MH370: Searchers almost certainly looking in the wrong place, report says
Teams searching for missing aircraft Malaysia Airlines Flight 370 have very likely been looking in the wrong place, a new Australian government report confirmed.
“Given the high confidence in the search undertaken to date, the experts agreed that the previously defined (search) area is unlikely to contain the missing aircraft,” a spokesman for the Australian Transport Safety Bureau (ATSB) said in a statement.
The report recommended that, based on new analysis, a new area to the northeast of the current search area should be searched, approximately 25,000 square kilometers.
However, Australian Infrastructure and Transport Minister Darren Chester said the search would not be extended without new evidence.
“The information in the ATSB report … does not give a specific location of the missing aircraft,” he said. “We are very close to completing the 120,000 square kilometer underwater search area, and we remain hopeful that we will locate the aircraft.”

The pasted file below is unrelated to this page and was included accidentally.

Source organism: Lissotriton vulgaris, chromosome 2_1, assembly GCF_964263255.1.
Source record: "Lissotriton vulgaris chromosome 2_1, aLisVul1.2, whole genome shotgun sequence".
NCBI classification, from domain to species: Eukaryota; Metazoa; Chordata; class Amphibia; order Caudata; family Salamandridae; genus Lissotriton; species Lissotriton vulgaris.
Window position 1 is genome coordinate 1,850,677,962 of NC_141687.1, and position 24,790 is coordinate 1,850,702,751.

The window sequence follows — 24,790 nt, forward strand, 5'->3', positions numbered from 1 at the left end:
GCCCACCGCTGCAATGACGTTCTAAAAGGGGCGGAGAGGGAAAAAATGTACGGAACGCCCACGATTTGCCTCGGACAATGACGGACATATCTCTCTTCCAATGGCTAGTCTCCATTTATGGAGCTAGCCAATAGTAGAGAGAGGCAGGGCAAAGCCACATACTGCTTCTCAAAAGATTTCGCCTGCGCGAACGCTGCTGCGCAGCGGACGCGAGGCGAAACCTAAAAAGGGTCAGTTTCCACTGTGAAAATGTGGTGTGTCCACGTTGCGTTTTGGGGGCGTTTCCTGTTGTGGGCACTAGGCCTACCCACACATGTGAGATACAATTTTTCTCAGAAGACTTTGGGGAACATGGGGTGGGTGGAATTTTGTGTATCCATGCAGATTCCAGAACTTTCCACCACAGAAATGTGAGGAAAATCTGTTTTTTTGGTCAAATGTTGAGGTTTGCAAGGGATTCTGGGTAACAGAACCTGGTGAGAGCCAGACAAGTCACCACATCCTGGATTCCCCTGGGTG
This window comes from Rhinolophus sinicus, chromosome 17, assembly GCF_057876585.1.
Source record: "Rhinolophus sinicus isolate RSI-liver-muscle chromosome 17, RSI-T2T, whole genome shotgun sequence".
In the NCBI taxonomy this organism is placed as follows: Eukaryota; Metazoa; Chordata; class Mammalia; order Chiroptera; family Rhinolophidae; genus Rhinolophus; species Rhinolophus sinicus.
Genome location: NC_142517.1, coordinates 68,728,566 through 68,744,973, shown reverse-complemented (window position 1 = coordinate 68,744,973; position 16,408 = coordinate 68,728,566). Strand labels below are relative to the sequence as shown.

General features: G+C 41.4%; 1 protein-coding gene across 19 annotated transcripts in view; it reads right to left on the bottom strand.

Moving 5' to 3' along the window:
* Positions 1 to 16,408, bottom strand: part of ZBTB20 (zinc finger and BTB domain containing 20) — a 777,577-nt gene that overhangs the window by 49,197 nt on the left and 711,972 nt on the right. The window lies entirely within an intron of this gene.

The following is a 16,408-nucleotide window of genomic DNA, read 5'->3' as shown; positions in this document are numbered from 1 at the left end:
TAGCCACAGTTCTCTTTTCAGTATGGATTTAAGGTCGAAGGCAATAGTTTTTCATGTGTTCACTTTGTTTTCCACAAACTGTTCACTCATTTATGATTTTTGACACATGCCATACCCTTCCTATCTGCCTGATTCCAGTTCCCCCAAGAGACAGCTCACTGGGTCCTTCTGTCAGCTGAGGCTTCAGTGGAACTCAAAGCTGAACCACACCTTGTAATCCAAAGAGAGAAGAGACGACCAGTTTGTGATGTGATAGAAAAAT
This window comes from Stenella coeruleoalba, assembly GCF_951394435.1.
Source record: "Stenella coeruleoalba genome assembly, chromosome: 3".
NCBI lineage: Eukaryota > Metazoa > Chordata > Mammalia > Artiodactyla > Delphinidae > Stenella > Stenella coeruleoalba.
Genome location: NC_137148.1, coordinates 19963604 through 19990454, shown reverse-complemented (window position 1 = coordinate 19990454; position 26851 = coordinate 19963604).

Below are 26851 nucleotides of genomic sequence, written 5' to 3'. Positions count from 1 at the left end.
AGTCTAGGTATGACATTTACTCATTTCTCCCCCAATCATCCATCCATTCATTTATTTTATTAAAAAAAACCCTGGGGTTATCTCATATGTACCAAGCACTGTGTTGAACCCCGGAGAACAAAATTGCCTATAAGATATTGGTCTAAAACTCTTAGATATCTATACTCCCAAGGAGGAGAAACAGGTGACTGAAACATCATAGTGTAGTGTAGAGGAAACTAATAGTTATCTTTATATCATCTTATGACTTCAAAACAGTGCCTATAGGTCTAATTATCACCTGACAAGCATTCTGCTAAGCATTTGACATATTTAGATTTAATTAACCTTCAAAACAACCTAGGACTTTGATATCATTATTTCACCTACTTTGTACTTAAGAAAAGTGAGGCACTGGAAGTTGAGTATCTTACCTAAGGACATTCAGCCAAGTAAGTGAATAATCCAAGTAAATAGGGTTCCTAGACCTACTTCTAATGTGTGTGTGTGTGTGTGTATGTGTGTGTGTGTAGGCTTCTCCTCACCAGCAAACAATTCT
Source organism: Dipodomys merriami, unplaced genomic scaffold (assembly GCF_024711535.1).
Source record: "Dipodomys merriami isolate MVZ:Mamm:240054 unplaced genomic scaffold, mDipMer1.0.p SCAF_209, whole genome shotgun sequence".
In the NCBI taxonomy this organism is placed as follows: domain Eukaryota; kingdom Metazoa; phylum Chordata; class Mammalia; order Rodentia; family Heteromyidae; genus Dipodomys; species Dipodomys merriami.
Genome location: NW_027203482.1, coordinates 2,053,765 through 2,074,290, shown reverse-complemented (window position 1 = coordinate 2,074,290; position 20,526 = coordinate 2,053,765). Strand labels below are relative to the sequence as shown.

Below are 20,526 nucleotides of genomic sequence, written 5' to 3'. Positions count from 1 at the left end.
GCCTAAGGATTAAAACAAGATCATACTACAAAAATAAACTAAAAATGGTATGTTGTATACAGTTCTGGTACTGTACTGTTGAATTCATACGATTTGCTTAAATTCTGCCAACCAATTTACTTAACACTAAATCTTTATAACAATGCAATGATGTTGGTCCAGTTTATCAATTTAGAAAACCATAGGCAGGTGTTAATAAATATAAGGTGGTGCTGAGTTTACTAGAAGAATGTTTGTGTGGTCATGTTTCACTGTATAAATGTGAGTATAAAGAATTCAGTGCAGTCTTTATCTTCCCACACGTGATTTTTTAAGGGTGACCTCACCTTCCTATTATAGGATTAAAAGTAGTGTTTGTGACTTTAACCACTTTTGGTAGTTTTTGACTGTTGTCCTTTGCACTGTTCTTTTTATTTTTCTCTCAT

The ATSB’s report, released on Tuesday, is the result of a “First Principles Review” meeting which took place in Canberra, Australia, between 2 to 4 November.
It said there was a more than 95% likelihood the plane was not in the vast area — the 110,000 square kilometers — which had already been searched.
Extending the search area another 25,000 square kilometers to the north would give an even better chance of finding the plane, the November meeting agreed.
“Based on the analysis to date, completion of this area would exhaust all prospective areas for the presence of MH370,” the report said.
The new search area was determined by analysis of new debris, flight simulations and MH370’s last satellite communications.
The ATSB has been contacted for comment.
More than 20 pieces of debris found
It has been almost three years since Malaysian Airlines 370 vanished during a routine flight from Kuala Lumpur, Malaysia, to Beijing, China, in March 2014.
Although many questions remain around its disappearance, its final fate has been more or less confirmed — new satellite analysis in November described how MH370 was spiraling fast towards the sea in its final moments.
Since 2014, more than 20 pieces of debris which are likely or confirmed to come from the plane have been found, mostly on African beaches and islands.
The search for MH370 is due to finish in January or February 2017, after the original 120,000 square kilometers has been searched.
But the families of the plane’s passengers have called for the investigation to continue, with some traveling to Madagascar and Mauritius to encourage locals to search for debris.